Hughes had envisioned something like a Cold War Hell's Angels, his 1930 success notable for its still-impressive aerial sequences. On big screens Jet Pilot definitely offers impressive aerial photography of military jet aircraft several cuts above the usual level of this sort of thing. While the fighters themselves had already become dated by the late-‘50s, the photography of these now-museum pieces is rather remarkable. Indeed, scenes of Shannon and Anna flying in separate aircraft, seducing one another with their aerial acrobatics, have an almost dance-like grace.
The story, of course, is ludicrous, becoming even more extreme when, in the third act, the action moves to an almost cartoony Soviet Union. Janet Leigh, at least, seems in on the joke, unlike Wayne, who plays the courtship stuff playfully but oozes with sincerity when talking up capitalism or expressing his hatred of commies.
Wayne was largely apolitical until after the war, when guilt from not having served during World War II (he put his career ahead of patriotism) led him to the political right and support for the Blacklist. He was neither as extreme or stupid as his good friend Ward Bond, and even Wayne regarded Jet Pilot as an embarrassment.
For Leigh, she wasn't above playing her sexuality to the hilt. Just 22 years old at the time, she must have been determined to make it in Hollywood; Jet Pilot was something like her seventh movie that year alone. As Randy Roberts and James S. Olson described her in their indispensable biography, John Wayne: American, "Throughout the film Janet Leigh wears bras that look as if they had been built out of reinforced concrete."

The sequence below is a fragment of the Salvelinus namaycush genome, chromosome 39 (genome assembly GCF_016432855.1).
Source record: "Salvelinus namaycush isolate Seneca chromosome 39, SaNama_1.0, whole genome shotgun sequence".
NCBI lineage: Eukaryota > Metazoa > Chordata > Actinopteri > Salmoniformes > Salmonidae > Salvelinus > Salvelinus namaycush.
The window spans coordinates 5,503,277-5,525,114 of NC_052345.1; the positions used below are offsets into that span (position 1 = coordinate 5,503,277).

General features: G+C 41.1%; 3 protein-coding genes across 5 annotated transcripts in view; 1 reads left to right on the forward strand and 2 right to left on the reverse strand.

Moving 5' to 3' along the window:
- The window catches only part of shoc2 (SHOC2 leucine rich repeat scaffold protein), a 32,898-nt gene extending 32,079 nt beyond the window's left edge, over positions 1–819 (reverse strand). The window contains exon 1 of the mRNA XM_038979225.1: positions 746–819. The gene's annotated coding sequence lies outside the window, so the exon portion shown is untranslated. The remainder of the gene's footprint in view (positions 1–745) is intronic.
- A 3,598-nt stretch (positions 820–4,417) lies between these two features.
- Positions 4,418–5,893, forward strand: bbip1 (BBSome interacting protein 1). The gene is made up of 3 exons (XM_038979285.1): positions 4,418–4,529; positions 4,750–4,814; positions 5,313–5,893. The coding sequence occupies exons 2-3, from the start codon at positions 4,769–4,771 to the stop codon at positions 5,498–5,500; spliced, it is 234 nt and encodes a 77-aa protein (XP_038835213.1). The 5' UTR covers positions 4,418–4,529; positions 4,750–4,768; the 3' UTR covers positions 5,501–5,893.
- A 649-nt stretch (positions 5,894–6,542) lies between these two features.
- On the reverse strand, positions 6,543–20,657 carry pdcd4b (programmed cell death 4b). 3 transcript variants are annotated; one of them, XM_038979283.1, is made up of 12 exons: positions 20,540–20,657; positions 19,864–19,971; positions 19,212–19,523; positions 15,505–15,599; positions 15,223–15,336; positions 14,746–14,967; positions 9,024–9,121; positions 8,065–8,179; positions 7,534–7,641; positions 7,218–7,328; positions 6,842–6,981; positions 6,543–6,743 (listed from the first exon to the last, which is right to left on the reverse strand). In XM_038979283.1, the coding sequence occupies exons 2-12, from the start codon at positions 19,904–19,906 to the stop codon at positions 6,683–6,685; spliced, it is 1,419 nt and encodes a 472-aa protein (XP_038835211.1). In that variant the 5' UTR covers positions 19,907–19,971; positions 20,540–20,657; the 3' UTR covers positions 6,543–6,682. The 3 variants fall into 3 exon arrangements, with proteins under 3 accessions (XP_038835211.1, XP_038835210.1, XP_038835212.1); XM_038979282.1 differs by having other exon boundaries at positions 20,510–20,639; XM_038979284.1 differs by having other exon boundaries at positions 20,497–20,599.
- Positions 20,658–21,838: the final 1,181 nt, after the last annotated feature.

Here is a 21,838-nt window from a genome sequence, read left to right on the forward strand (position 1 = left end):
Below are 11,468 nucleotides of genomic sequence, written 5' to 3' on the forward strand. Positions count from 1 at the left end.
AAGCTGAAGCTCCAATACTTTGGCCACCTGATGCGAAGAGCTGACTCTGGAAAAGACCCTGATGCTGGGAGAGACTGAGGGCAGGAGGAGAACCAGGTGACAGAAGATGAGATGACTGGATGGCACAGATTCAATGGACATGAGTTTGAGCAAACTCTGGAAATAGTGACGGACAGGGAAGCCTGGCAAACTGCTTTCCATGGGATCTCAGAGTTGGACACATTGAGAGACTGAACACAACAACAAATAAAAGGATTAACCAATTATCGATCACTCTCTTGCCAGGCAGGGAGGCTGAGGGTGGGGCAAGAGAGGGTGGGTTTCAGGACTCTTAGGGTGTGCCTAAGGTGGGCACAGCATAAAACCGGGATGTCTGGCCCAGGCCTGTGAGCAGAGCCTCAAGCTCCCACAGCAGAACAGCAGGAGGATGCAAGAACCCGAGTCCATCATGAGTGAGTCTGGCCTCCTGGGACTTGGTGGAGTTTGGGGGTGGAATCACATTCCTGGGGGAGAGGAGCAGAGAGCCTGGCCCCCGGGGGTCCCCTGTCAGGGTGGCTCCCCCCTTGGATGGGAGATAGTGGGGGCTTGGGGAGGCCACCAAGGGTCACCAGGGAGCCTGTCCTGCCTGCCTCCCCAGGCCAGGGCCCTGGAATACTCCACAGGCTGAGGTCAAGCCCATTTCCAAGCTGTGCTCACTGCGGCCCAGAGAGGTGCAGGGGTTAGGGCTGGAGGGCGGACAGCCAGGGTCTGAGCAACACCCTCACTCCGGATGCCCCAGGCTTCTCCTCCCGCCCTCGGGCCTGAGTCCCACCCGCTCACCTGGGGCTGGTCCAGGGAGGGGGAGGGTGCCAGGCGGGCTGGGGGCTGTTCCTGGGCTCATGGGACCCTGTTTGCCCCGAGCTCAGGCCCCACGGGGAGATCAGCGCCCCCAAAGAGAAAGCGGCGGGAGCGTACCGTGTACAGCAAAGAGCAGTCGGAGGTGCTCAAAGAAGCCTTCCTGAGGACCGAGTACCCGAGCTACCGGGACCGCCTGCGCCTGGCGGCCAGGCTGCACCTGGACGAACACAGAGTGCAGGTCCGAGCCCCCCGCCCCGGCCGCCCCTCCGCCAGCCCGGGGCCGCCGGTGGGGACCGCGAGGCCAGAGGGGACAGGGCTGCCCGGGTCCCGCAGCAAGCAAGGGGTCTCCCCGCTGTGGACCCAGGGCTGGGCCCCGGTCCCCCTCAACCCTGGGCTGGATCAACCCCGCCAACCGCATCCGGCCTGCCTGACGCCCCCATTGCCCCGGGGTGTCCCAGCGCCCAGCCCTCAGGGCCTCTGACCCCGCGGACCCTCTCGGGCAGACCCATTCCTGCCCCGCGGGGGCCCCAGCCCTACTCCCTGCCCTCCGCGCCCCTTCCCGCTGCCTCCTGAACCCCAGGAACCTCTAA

Video & Audio
Licensed from Universal, Kino's Jet Pilot is generously offered in two formats: the 1.37:1 standard frame for which almost all of it was originally framed, and in cropped 1.85:1 widescreen, the format in which it was finally theatrically released. (The widescreen version has heavily window-boxed opening titles.) Photographed in Technicolor, both versions play quite well, and much of the photography is outstanding. The DTS-HD Master Audio (mono) is fine and optional English subtitles are included on this Region "A" encoded disc.
Other than the two versions of the film, the lone extra is a curious reissue trailer c.1979. The bulk of it is from the 1957 release trailer, but this features a different opening, one narrated by Percy Rodriguez, the prolific voice actor heard on myriad trailers of the ‘70s and ‘80s, most famously Jaws. He plays up the film's connection to Howard Hughes, whose mysterious final years were big news at the time.
Good or bad, Jet Pilot is undeniably entertaining, though whether its big belly-laughs were intentional is debatable. Highly Recommended.
*When it's first sighted on radar, Shannon jokes that the "bogey" might be a flying saucer. Given this scene was probably shot in late-1949, that would make it one of the first, if not the first mentions of this phenomenon in a Hollywood movie.
Stuart Galbraith IV is the Kyoto-based film historian restoring an early 19th century Japanese farmhouse.